This is not your typical Honda CB cafe racer. ‘Fade To Black’ is probably one of the fastest middleweight vintage Hondas we’ve featured on this site—and with a Yamaha YZF-R6 front end, one of the best handling too.
It’s a 1975 CB550 belonging to Grant Harvey, a Canadian film and television director. In his high school days, Grant rode around on a Honda 125 enduro—but since then, his only riding has been on his old man’s Harley Road King.
“I turn 50 this year, so my wife suggested I should treat myself with something fun,” he tells us. “On a trip to LA I visited a few custom shops fixing up old Japanese and British bikes. I was never into the custom Harley thing, but these cafes and trackers were cool.”
“One of the shops suggested I visit Bike EXIF, and the bike at top of the homepage at that time was Federal Moto’s Ace. What a fantastic build! I checked out the Federal site and fell in love with The Couch Surfer as well.”
The Federal Moto boys share Grant’s liking of classic lines and simple vintage accents, and a deal was done. Five months later, Fade To Black was ready to ride.
The main action centers on the engine. It’s running a Dynoman Stage 1 Performance kit: the motor has been bored out to 572 cc and fitted with forged pistons that boost the compression ratio from 9:1 to 10:1.
Federal have also fitted a WebCam 358a camshaft with .330 lift and 280° duration, plus uprated gaskets and a stronger clutch to cope with the extra power. And the engine looks as good as new, with a fresh coat of high-temperature powder.
A phalanx of Keihin roundslide CR29 sidedraft racing carbs free up the breathing. Gases exit via an underslung 4-into-1 custom exhaust from Steve ‘Carpy’ Carpenter, one of the pioneers of the CB cafe racer scene.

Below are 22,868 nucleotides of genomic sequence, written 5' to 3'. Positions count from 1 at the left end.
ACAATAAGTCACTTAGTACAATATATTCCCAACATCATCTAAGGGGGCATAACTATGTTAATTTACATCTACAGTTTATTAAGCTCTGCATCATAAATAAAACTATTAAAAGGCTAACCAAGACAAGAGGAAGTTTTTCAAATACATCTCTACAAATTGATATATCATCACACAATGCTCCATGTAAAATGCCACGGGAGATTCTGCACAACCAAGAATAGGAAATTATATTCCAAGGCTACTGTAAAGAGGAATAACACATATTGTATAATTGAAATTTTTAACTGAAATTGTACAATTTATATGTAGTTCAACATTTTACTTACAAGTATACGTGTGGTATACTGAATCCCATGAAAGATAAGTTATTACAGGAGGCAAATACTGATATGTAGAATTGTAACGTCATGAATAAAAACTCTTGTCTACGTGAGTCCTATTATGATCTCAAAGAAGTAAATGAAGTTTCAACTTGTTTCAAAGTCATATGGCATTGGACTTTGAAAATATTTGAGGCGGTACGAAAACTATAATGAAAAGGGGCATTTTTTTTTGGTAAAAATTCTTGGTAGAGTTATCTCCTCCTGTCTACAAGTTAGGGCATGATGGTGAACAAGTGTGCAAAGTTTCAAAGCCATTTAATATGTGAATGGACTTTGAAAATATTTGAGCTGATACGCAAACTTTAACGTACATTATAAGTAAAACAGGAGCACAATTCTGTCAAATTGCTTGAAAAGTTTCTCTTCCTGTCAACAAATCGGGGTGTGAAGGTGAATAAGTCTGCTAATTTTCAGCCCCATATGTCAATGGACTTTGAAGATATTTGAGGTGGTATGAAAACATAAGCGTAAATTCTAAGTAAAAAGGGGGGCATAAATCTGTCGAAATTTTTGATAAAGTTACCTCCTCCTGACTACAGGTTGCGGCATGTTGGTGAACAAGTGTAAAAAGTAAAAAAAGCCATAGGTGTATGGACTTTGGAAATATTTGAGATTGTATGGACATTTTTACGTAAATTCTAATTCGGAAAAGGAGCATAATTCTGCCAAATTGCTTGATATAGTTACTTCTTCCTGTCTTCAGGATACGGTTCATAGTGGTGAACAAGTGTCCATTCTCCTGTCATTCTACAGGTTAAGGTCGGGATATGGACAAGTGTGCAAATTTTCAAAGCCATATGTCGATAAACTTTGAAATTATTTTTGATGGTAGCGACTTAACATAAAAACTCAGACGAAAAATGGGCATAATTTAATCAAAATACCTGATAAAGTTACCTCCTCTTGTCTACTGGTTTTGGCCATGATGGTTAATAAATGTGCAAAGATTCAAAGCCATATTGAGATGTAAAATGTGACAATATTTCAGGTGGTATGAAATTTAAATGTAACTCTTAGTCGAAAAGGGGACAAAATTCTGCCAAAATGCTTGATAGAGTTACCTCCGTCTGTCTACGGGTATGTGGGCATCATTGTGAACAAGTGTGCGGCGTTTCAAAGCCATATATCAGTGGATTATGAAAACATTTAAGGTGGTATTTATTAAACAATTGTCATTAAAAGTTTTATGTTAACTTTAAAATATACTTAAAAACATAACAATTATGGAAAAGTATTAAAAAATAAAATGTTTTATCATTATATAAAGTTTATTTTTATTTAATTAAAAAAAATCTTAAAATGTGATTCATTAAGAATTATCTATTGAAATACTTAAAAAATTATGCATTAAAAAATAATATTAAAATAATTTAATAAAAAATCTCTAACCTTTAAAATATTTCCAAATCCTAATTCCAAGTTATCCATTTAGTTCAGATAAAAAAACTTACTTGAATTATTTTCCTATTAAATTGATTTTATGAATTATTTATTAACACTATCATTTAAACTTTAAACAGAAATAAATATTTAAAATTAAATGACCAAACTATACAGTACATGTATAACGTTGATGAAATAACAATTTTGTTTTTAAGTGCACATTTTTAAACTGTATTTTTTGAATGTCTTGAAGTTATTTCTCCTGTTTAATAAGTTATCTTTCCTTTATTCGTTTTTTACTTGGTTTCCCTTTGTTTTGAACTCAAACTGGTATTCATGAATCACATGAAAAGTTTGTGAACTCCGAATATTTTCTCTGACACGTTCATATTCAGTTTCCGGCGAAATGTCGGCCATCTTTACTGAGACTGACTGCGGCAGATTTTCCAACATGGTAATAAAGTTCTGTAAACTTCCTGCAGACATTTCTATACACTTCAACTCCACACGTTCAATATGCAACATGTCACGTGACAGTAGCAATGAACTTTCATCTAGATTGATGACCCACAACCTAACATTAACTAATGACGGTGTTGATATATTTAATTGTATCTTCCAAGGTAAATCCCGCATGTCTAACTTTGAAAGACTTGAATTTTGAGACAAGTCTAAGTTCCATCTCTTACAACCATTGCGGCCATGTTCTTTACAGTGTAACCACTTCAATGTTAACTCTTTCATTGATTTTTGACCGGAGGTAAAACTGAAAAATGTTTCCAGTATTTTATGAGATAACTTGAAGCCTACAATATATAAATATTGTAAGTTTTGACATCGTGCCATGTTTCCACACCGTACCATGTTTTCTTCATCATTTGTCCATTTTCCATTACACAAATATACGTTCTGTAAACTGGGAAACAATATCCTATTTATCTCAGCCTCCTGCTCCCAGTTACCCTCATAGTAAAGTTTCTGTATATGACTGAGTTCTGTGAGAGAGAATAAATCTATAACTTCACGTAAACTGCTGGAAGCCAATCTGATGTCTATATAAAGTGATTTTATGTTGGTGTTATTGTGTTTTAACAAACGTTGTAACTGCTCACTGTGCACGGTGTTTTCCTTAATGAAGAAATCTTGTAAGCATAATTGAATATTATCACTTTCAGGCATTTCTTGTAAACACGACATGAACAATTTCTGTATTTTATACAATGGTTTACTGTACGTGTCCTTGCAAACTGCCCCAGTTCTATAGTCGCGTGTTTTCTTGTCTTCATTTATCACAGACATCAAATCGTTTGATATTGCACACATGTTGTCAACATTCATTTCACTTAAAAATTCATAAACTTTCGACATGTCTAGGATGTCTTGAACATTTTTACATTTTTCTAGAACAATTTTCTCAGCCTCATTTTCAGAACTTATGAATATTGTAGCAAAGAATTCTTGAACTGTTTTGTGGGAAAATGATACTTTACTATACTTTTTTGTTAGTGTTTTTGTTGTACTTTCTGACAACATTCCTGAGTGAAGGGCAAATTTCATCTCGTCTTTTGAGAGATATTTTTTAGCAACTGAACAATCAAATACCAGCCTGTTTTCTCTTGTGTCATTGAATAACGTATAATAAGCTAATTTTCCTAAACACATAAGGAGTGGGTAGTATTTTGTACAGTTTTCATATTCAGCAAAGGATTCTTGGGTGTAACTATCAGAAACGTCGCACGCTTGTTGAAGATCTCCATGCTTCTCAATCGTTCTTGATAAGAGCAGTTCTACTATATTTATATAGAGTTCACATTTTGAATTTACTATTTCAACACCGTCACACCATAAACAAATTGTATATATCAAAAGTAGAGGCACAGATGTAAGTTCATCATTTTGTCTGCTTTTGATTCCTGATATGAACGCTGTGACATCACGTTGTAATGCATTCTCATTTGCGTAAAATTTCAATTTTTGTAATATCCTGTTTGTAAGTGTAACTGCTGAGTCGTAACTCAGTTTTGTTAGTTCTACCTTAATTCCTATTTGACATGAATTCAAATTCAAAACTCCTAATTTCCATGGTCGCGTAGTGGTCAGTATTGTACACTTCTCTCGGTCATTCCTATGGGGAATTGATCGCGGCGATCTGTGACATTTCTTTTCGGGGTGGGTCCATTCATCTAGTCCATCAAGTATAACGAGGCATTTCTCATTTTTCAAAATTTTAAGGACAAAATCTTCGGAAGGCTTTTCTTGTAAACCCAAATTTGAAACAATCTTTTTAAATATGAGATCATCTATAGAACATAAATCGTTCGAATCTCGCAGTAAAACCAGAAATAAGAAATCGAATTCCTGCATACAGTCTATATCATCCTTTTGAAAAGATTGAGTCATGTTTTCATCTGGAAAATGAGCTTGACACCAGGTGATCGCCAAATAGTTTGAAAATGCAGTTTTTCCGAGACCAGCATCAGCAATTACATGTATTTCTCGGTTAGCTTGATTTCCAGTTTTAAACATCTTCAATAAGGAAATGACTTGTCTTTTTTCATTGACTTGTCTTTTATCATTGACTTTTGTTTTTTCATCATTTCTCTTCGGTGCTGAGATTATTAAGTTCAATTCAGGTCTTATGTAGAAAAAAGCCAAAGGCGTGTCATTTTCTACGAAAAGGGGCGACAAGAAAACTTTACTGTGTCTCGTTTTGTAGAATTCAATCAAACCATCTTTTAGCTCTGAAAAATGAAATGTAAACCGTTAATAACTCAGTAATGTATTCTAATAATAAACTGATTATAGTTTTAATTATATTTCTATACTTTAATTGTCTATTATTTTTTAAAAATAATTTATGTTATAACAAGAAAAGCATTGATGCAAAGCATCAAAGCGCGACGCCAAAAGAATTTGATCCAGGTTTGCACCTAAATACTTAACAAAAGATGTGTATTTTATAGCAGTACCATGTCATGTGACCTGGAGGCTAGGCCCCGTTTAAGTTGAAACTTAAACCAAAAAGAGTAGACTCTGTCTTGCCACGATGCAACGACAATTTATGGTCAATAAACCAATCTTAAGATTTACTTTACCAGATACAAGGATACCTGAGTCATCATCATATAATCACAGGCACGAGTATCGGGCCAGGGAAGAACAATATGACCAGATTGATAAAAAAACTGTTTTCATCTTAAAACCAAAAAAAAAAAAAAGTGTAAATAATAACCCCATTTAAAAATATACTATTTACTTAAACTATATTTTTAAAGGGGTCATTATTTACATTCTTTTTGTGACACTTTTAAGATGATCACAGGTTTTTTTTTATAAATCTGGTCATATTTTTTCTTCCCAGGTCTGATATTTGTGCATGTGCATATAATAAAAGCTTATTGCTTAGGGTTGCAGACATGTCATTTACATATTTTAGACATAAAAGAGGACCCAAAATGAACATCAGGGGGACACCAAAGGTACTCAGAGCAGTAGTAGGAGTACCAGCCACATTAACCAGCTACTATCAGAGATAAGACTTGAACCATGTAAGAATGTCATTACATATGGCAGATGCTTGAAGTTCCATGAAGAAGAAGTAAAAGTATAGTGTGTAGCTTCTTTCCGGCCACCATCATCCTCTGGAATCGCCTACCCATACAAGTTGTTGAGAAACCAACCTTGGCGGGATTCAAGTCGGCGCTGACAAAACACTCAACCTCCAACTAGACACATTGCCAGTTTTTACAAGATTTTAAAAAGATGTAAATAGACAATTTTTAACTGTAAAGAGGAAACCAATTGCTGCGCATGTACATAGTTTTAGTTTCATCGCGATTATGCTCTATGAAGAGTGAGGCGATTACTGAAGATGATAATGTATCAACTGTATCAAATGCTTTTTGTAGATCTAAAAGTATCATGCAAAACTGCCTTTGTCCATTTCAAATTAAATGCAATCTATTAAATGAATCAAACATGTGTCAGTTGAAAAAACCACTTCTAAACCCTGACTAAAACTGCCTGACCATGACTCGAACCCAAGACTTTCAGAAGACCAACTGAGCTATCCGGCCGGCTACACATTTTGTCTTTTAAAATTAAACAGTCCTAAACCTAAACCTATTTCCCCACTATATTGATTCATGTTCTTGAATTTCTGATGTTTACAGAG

Keeping the spark strong is a very modern setup: a Dynatek electronic ignition, fed by an 8-cell Antigravity battery.
Even more state-of-the-art is the GPS speedo from Cognito Moto. The Richmond, VA company also supplied the neat rear hoop, with built-in LEDs acting as brake lights and turn signals.
Fitting snugly into the hoop is a custom seat, designed in-house and made up by Kyle Closen at Clo’s General in Edmonton, Alberta. Kyle also made the practical side bags that fit neatly into the exposed ‘V’ of the frame.
The CB550 might be a nimble handler compared to its more famous CB750 big brother, but it’s still no match for a modern motorcycle. Helping to close the gap is a Yamaha R6 front end, adapted to house the original CB550 spoked wheel. Drilled rotors are hooked up to stainless braided lines.
The cockpit is as lean as it gets: ‘Tracker’ bars and a ‘Whiskey’ throttle from Biltwell Inc, wrapped in-house with leather grips. (Look hard, and you might spot the mini switches from See See Motorcycles and Motogadget bar-end turn signals.)
If you think the tank looks a little different to the usual CB550 item, you’re right. It’s a 1974 CB360 tank, finished in matte black with a glossy black stripe running across it.
And the name ‘Fade to Black’?
“It refers to Grant’s background in film and TV,” Shaun reveals. “Whether it’s instant or fading, all production ends in complete darkness.”
A profound note on which to end a thoughtful, profoundly appealing build.